Tuesday, August 23, 2011

Earthquake rocks Pittsburgh, Pennsylvania!

Here in Pittsburgh, the earthquake visibly shook me today as I sat at a small table on the seventh floor of an office building downtown. It has been more than 25 years since I can remember feeling the effects of an earthquake.

In spite of today's activities, I believe I was lucky that things weren't worse than they could have been and think I should share the following portion of an article from Yahoo!News as an explanation:

MINERAL, Va. (AP) — Tens of millions of people from Georgia to Canada were jolted Tuesday by the strongest earthquake to strike the East Coast since World War II. Three weeks before the 10th anniversary of Sept. 11, office workers poured out of New York skyscrapers and the Pentagon, relieved it was nothing more sinister than an act of nature.

There were no known deaths or serious injuries, but cracks appeared in the National Cathedral, and three capstones broke off its tower. Windows shattered and grocery stores were wrecked in Virginia, where the quake was centered. The White House and Capitol were partly evacuated.

The U.S. Geological Survey said the quake registered magnitude 5.8. By West Coast standards, that is mild. But the East Coast is not accustomed to earthquakes at all, and this one unsettled some of the nation's biggest population centers.

In New York and Washington, people said their thoughts were of an explosion or terrorist attack. In some cases, workers in Washington mentioned the tremors in phone calls to colleagues in New York, and seconds later, the shaking reached there, too.

"We thought it was a bomb at first because everyone has 9/11 on the brain and that it's so close to September and the 10th anniversary," said Cathy McDonald, who works in an IRS office in downtown Washington.

Hundreds of people spilled out of the federal courthouse blocks from ground zero, workers in the Empire State Building rushed into the streets, some having descended dozens of flights of stairs.
"I thought we'd been hit by an airplane," said one worker, Marty Wiesner.

Adrian Ollivierre, an accountant who was in his office on the 60th floor when the shaking began, said: "I thought I was having maybe a heart attack, and I saw everybody running. I think what it is, is the paranoia that happens from 9/11, and that's why I'm still out here — because, I'm sorry, I'm not playing with my life."

The quake was felt as far north as Toronto, as far west as Indiana and Kentucky and as far south as Atlanta and Savannah, Ga. It was also felt on Martha's Vineyard of Massachusetts, where President Barack Obama, who is vacationing there, was getting ready to tee off in a round of golf.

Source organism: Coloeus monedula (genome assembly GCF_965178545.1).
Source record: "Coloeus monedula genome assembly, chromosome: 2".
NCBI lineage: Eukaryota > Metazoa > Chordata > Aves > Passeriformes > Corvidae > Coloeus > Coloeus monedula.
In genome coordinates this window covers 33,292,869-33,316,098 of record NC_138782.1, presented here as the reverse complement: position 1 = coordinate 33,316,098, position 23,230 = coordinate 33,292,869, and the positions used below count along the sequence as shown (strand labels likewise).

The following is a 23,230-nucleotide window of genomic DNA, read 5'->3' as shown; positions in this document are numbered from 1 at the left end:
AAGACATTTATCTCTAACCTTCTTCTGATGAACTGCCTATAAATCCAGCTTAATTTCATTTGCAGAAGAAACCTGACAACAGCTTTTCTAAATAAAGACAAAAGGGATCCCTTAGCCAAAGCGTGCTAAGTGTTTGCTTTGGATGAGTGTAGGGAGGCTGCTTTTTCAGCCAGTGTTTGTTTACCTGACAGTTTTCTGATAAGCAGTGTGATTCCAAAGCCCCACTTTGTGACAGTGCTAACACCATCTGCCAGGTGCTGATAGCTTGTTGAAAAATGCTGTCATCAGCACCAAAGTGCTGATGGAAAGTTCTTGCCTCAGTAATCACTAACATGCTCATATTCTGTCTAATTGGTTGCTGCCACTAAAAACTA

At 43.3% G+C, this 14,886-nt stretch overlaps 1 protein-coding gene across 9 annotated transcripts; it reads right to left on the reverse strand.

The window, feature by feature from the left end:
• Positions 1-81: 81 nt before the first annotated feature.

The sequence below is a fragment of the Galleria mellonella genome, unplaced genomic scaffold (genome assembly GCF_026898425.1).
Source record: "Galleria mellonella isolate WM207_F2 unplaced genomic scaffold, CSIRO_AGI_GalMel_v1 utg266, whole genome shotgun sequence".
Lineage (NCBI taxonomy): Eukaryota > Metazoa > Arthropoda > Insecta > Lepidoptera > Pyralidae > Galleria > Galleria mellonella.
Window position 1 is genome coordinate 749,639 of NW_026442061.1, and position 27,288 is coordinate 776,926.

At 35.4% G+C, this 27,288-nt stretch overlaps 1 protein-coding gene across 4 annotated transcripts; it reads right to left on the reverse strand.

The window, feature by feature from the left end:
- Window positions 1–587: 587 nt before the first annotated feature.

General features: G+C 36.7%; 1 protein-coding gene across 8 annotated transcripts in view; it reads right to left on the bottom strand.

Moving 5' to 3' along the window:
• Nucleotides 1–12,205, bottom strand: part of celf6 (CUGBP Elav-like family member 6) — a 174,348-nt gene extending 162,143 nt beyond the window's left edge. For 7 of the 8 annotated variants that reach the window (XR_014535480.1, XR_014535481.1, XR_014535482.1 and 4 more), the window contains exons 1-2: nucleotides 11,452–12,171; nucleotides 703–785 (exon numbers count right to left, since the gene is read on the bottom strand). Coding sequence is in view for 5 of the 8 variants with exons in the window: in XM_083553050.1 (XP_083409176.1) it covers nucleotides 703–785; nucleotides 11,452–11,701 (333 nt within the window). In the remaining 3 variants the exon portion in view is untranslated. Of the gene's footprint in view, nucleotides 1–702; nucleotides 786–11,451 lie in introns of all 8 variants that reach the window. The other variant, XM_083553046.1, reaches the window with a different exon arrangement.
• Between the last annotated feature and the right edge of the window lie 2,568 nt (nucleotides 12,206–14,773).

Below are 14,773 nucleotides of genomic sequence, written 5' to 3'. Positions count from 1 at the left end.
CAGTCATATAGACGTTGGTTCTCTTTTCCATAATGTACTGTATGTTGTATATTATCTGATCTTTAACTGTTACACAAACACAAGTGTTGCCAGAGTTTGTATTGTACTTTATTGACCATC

The White House said there were no reports of major damage to the nation's infrastructure, including airports and nuclear facilities. Two nuclear reactors at the North Anna Power Station in Virginia were automatically taken off line by safety systems, said Roger Hannah, a spokesman for the U.S. Nuclear Regulatory Commission. The plant is in the same county as the quake's epicenter, about 80 miles southwest of Washington and 40 miles northwest of Richmond, Va.

The Park Service closed all monuments and memorials on the National Mall, and ceiling tiles fell at Reagan National Airport outside Washington. Many nonessential workers in Washington were sent home for the day.

The Capitol was reopened by late afternoon for people to retrieve their things.

At the Pentagon, a low rumbling built until the building itself was shaking, and people ran into the corridors of the complex. The shaking continued, to shouts of "Evacuate! Evacuate!" The main damage to the building, the largest single workspace for the federal government, came from a broken water pipe.

To read the article in its entirety, click here.

Sunday, August 21, 2011

How-to reduce your risk of prostate cancer.

As a man approaching 45, I can't help to wonder about cancer and ways to possibly lessen my chances of being a statistic one day.

While reading a booklet a few days ago, I stumbled across some helpful tips for possibly reducing the risk of developing prostate cancer and wanted to share them.

Prostate cancer is cancer that starts in the prostate gland. The prostate is a small, walnut-sized structure that makes up part of a man's reproductive system. It wraps around the urethra, the tube that carries urine out of the body. More than 198,000 new cases of prostate cancer are diagnosed annually.

Prostate cancer is the third most common cause of death from cancer in men of all ages and is the most common cause of death from cancer in men over age 75. Prostate cancer is rarely found in men younger than 40.

Some ways to reduce your risk are as follows:

  • Limit the amount of animal fat in your diet.
  • Eat one or more servings daily of tomatoes or tomato-based foods, such as tomato juice and spaghetti sauce. Tomatoes contain the antioxidant lycopene, which may protect the prostate from cancer. Other food sources contain lycopene, but tomatoes are the best source.
  • Talk to your doctor about screening tests, especially if you are at high-risk -- African-Americans and men with a close relative who had prostate cancer at a young age.

Men who eat fewer than five servings a day of meat, milk, cheese, etc. have a lower risk of prostate cancer. A great deal of scientific research has been conducted to identify the properties of animal fat responsible for the increase in prostate cancer risk. One explanation is that animal fat might affect different hormone levels and increase the risk of cancer.